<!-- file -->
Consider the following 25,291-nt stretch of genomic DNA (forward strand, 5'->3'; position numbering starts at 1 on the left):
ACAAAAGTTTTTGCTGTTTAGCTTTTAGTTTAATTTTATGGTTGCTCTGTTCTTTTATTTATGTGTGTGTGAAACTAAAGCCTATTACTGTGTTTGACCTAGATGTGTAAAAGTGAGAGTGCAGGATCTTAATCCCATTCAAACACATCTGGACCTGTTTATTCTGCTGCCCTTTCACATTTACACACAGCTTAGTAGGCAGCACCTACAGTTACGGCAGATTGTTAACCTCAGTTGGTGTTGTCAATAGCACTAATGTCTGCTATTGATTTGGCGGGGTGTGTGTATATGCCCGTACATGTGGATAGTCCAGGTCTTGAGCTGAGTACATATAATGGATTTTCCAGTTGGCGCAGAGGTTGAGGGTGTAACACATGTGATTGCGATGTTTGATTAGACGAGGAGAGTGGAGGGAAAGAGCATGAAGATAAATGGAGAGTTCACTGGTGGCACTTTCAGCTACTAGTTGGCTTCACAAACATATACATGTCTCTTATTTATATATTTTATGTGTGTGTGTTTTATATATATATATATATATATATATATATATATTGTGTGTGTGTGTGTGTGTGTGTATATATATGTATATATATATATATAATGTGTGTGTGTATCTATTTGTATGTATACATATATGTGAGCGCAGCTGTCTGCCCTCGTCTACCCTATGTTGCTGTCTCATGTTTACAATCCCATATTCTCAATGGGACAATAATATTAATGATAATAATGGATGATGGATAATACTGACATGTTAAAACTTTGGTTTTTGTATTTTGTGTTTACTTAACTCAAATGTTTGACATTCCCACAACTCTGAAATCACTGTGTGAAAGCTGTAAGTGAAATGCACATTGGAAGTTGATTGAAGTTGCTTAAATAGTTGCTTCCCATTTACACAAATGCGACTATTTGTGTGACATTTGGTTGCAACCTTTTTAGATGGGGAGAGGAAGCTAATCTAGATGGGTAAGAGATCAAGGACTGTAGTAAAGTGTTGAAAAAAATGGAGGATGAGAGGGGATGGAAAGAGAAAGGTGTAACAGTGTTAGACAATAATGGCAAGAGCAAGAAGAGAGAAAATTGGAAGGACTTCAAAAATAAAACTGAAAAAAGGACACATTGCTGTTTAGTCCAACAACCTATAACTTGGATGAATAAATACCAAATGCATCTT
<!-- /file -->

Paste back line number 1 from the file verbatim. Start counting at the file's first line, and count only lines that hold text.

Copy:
Consider the following 25,291-nt stretch of genomic DNA (forward strand, 5'->3'; position numbering starts at 1 on the left):